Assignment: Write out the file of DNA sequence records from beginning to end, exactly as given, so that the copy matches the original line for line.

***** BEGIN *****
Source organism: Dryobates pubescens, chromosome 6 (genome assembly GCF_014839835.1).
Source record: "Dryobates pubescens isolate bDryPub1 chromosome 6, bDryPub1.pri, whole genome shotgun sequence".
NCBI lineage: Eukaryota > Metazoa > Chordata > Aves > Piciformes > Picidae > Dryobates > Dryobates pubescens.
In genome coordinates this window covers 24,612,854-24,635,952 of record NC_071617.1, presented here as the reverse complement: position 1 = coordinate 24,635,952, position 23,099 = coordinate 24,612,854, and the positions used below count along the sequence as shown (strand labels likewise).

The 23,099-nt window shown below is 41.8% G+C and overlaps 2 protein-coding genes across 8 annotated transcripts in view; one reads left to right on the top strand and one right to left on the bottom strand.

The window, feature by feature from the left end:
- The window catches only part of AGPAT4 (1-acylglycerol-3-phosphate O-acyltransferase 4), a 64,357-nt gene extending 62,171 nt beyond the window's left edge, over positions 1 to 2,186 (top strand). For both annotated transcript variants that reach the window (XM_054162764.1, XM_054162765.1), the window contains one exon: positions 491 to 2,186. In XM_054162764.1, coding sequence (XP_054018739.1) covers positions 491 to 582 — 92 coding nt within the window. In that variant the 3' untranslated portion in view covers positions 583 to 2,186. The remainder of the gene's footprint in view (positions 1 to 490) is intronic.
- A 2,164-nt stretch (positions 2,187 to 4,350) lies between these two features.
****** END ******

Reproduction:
Source organism: Dryobates pubescens, chromosome 6 (genome assembly GCF_014839835.1).
Source record: "Dryobates pubescens isolate bDryPub1 chromosome 6, bDryPub1.pri, whole genome shotgun sequence".
NCBI lineage: Eukaryota > Metazoa > Chordata > Aves > Piciformes > Picidae > Dryobates > Dryobates pubescens.
In genome coordinates this window covers 24,612,854-24,635,952 of record NC_071617.1, presented here as the reverse complement: position 1 = coordinate 24,635,952, position 23,099 = coordinate 24,612,854, and the positions used below count along the sequence as shown (strand labels likewise).

The 23,099-nt window shown below is 41.8% G+C and overlaps 2 protein-coding genes across 8 annotated transcripts in view; one reads left to right on the top strand and one right to left on the bottom strand.

The window, feature by feature from the left end:
- The window catches only part of AGPAT4 (1-acylglycerol-3-phosphate O-acyltransferase 4), a 64,357-nt gene extending 62,171 nt beyond the window's left edge, over positions 1 to 2,186 (top strand). For both annotated transcript variants that reach the window (XM_054162764.1, XM_054162765.1), the window contains one exon: positions 491 to 2,186. In XM_054162764.1, coding sequence (XP_054018739.1) covers positions 491 to 582 — 92 coding nt within the window. In that variant the 3' untranslated portion in view covers positions 583 to 2,186. The remainder of the gene's footprint in view (positions 1 to 490) is intronic.
- A 2,164-nt stretch (positions 2,187 to 4,350) lies between these two features.